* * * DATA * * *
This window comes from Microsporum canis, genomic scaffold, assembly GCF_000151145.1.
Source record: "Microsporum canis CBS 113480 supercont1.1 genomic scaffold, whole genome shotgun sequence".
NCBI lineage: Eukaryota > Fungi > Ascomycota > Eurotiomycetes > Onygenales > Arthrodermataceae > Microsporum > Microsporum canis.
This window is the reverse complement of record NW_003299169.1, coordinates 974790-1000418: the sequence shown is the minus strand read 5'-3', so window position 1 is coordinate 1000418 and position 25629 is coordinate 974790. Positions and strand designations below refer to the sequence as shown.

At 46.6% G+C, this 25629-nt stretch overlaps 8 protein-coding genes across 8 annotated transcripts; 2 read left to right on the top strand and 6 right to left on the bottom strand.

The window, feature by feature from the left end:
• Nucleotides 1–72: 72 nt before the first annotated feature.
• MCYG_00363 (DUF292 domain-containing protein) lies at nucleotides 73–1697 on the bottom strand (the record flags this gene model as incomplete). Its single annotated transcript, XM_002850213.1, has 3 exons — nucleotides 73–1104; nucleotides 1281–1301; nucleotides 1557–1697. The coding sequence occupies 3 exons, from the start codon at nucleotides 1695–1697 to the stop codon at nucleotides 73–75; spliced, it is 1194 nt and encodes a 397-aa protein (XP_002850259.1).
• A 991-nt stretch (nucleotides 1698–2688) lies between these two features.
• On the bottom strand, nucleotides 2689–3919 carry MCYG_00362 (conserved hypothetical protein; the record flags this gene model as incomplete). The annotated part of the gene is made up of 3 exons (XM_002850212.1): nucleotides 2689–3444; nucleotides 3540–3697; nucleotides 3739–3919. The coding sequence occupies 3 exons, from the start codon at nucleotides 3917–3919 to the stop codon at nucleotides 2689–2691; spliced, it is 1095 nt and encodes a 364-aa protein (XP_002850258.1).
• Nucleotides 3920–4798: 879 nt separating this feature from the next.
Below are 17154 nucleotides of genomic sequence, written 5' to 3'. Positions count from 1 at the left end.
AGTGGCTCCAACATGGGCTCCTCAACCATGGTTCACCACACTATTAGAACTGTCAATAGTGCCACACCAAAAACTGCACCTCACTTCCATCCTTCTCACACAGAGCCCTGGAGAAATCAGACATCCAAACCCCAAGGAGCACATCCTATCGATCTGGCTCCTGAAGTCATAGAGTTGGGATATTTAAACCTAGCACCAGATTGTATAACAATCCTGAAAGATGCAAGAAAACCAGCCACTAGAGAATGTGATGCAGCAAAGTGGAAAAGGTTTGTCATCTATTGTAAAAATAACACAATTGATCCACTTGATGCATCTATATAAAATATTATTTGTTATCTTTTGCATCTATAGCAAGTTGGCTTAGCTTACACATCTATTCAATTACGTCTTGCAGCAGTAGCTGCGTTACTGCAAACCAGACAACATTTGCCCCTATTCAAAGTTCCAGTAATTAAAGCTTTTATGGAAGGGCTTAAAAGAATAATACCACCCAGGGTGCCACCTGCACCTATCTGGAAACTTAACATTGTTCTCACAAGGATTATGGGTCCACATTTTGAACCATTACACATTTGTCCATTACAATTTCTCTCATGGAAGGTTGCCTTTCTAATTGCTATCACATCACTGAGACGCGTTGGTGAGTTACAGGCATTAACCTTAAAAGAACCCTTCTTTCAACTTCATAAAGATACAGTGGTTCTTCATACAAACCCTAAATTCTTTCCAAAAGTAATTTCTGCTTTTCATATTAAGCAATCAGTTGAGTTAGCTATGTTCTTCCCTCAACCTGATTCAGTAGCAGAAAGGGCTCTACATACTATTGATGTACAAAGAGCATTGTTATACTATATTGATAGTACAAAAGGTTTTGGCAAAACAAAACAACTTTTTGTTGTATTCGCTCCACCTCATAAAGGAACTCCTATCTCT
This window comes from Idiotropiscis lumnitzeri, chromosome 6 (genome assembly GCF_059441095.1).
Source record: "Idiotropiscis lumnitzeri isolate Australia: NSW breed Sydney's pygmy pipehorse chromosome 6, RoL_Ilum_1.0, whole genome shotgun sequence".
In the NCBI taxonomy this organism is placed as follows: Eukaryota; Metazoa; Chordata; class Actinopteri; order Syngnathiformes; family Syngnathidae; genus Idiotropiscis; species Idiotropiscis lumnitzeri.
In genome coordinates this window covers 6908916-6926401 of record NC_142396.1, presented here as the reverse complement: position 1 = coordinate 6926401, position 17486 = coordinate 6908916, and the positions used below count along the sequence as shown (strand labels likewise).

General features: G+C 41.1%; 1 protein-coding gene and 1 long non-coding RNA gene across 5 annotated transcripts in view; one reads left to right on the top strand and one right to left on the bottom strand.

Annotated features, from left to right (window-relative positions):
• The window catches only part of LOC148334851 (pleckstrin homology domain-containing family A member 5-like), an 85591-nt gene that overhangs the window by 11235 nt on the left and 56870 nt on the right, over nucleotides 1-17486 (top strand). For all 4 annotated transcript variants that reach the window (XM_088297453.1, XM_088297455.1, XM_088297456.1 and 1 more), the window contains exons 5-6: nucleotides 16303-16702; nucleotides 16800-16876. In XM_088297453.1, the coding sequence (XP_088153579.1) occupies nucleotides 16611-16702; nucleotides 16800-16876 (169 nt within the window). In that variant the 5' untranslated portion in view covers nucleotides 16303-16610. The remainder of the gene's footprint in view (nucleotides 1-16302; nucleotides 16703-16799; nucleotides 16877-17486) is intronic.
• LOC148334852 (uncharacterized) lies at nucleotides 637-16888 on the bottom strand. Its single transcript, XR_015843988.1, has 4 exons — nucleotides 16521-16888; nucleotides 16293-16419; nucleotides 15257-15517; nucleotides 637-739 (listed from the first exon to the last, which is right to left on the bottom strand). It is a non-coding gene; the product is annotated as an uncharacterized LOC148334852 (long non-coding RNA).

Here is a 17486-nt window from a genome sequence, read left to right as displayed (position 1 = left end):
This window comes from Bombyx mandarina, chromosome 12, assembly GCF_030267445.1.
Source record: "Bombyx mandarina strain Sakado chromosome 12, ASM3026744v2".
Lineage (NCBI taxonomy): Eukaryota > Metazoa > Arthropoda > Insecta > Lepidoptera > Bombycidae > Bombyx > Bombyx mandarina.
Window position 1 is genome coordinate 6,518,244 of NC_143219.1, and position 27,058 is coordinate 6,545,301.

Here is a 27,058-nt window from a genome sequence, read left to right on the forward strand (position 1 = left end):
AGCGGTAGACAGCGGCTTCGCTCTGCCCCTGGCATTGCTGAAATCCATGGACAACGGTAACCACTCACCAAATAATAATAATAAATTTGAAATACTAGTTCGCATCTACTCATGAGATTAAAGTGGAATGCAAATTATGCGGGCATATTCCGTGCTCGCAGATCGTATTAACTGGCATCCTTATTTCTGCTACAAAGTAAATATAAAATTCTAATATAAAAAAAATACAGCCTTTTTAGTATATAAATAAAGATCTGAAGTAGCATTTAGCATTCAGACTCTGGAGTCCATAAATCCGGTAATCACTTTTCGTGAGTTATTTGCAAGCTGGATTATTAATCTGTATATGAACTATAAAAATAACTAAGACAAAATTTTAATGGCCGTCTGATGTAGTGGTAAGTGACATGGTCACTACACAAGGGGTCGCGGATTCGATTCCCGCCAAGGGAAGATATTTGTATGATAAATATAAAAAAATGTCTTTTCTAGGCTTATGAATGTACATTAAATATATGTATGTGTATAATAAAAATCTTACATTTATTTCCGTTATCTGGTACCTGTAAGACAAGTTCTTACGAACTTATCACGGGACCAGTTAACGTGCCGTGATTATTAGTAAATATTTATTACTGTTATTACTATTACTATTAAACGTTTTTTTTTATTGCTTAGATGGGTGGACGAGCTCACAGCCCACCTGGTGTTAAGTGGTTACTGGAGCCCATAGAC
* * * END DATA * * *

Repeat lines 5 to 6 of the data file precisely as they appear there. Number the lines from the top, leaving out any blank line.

At 46.6% G+C, this 25629-nt stretch overlaps 8 protein-coding genes across 8 annotated transcripts; 2 read left to right on the top strand and 6 right to left on the bottom strand.

The window, feature by feature from the left end: